renewal, he must be clear that his attitude can only be that of an
      adviser, that he gives what he can give in the way of spiritual
      possessions, and when it is a case of participating in the
      ceremonies, that he is conscious of doing so in order to help these
      ceremonies on their way. He alone can be a spiritual helper of the
      Movement for Religious Renewal who is himself first a good
      anthroposophist. But this Movement for Religious Renewal must be
      sustained, in every direction, by persons who, because of the
      particular configuration and tendencies of their spiritual life,
      cannot yet find their way into the Anthroposophical Society itself.
      I hope that none of you will now go to someone who is doing active
      work in the Movement for Religious Renewal and say: This or that has
      been said against it in Dornach. — Nothing has been said against it.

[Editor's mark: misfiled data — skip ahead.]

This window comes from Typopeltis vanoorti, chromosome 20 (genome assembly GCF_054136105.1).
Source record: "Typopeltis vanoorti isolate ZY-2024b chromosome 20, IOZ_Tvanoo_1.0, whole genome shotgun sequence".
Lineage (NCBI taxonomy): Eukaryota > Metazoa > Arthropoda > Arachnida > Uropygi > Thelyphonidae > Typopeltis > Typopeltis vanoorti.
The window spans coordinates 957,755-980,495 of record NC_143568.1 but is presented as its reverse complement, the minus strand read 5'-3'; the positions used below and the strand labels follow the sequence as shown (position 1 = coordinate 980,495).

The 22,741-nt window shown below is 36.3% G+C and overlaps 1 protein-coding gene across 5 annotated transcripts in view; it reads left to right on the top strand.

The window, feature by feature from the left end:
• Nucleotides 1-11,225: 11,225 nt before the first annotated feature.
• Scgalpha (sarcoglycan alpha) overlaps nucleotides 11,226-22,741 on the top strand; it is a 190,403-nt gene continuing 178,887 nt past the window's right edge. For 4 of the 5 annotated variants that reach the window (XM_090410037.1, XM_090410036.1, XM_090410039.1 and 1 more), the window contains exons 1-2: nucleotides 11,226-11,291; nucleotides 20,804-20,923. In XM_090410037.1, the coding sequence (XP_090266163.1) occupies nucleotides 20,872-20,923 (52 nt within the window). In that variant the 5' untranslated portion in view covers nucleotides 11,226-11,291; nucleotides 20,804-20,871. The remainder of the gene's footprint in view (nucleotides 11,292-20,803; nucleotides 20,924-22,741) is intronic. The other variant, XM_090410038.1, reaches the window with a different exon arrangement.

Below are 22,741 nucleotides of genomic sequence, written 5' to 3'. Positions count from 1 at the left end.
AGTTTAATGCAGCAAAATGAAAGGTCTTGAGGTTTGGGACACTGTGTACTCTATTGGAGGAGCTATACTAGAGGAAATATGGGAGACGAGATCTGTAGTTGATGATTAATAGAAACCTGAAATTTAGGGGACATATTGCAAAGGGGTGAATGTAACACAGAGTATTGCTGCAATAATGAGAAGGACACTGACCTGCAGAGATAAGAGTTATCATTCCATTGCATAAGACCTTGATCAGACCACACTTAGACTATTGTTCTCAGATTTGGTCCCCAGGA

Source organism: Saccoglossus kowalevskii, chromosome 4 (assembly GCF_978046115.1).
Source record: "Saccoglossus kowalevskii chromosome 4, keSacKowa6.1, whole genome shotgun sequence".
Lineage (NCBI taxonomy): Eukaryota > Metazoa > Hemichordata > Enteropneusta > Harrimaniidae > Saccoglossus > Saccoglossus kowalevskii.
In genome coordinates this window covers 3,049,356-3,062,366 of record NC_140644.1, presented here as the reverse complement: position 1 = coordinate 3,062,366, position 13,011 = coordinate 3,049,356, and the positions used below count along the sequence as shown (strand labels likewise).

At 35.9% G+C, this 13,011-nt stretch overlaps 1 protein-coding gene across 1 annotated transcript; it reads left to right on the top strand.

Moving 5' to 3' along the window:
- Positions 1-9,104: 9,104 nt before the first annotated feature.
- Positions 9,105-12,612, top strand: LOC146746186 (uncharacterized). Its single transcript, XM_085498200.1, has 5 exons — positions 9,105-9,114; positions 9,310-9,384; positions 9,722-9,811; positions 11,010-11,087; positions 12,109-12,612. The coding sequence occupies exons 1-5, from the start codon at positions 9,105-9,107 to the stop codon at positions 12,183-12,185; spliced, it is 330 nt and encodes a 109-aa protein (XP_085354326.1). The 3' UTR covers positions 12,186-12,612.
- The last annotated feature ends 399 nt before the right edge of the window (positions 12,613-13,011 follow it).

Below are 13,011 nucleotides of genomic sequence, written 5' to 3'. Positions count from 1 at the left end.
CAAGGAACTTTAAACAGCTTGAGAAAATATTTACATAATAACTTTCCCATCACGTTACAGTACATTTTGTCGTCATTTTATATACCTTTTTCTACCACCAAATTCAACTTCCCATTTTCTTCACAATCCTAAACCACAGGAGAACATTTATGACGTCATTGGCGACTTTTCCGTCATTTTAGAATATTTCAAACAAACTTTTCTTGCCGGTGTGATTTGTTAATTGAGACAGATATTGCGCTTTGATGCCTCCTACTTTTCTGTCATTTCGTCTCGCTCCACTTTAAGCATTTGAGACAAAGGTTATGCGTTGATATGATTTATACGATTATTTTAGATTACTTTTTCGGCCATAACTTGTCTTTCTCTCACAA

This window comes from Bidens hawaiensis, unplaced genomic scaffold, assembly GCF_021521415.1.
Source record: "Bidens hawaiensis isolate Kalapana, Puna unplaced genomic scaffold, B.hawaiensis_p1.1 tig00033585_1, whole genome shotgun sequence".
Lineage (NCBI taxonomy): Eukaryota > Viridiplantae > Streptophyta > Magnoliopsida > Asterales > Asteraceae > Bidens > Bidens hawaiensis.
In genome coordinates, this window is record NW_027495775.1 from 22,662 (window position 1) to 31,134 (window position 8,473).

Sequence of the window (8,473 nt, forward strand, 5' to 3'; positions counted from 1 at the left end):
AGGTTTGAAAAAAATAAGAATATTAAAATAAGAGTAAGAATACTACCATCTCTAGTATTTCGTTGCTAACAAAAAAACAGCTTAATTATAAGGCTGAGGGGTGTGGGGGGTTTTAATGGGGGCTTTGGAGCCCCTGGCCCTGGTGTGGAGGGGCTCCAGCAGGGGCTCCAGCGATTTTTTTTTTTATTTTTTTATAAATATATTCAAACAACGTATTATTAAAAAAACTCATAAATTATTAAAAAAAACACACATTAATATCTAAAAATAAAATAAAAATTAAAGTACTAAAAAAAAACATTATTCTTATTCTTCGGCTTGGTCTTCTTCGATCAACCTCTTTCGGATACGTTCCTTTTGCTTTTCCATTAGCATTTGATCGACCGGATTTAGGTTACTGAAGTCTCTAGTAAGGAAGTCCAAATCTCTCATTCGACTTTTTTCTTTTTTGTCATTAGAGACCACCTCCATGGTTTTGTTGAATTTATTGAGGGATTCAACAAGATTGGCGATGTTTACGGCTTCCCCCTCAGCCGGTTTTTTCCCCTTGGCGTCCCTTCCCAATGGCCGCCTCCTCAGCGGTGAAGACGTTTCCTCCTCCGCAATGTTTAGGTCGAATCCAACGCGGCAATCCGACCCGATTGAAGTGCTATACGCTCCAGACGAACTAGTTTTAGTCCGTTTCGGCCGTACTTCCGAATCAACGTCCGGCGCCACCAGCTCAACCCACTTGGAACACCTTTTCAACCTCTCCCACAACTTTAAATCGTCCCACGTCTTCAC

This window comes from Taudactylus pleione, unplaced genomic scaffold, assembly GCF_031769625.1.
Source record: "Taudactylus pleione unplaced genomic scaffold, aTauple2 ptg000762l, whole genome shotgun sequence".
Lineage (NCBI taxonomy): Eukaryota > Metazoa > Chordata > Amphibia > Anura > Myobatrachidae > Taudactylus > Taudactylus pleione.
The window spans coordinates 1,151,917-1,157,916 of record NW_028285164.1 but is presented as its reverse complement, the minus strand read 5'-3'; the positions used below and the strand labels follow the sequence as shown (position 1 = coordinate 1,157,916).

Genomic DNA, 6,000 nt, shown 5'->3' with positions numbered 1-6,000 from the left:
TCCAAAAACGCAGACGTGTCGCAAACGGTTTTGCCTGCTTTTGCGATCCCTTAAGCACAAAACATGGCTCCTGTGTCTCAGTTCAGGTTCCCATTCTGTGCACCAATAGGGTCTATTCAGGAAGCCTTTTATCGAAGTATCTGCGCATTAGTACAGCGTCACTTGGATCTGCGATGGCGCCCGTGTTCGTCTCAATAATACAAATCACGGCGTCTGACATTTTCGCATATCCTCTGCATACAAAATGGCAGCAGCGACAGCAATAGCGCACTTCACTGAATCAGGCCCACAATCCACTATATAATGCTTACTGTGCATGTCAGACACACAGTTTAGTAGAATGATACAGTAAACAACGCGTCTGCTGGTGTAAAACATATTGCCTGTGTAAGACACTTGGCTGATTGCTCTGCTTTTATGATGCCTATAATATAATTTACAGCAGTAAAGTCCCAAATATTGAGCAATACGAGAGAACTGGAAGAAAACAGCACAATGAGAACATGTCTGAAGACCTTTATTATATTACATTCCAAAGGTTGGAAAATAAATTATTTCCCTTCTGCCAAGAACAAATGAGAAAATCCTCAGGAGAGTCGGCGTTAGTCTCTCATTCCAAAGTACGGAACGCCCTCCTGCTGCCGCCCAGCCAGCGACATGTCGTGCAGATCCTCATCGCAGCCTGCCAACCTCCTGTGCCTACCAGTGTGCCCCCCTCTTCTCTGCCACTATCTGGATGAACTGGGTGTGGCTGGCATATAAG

In love and in devotion to the spiritual world the Movement for
      Religious Renewal has been given counsel from out of the spiritual
      world, in order that it might rightly found itself. But the fact must
      be known by Anthroposophists that it has founded itse1f out of
      itself, that it has formed — not, it is true, the content of its
      ritual, but the fact of its ritual, out of its own force and its own
      initiative, and that the essential core of the Anthroposophical
      Movement has nothing to do with the Movement for Religious Renewal.
      Certainly no wish could be stronger than mine that the Movement for
      Religious Renewal shall grow and flourish more and more, but always
      in adherence to the original intentions. Anthroposophical Groups must
      not be changed into communities for religious renewal, either in a
      materia1 or in a spiritual sense.

      I was obliged to say this today, for, as you know, counsel and advice
      had to be given for a Cult, a Cult whose growth in our present time
      is earnestly desired by me. In order that no misunderstanding should
      arise in regard to this Cult when I speak tomorrow of the conditions
      of the life of Cult in the spiritual world, I felt it necessary to
      insert these words today as an episode in our course of lectures."

      (The following night the first Goetheanum was destroyed by fire.)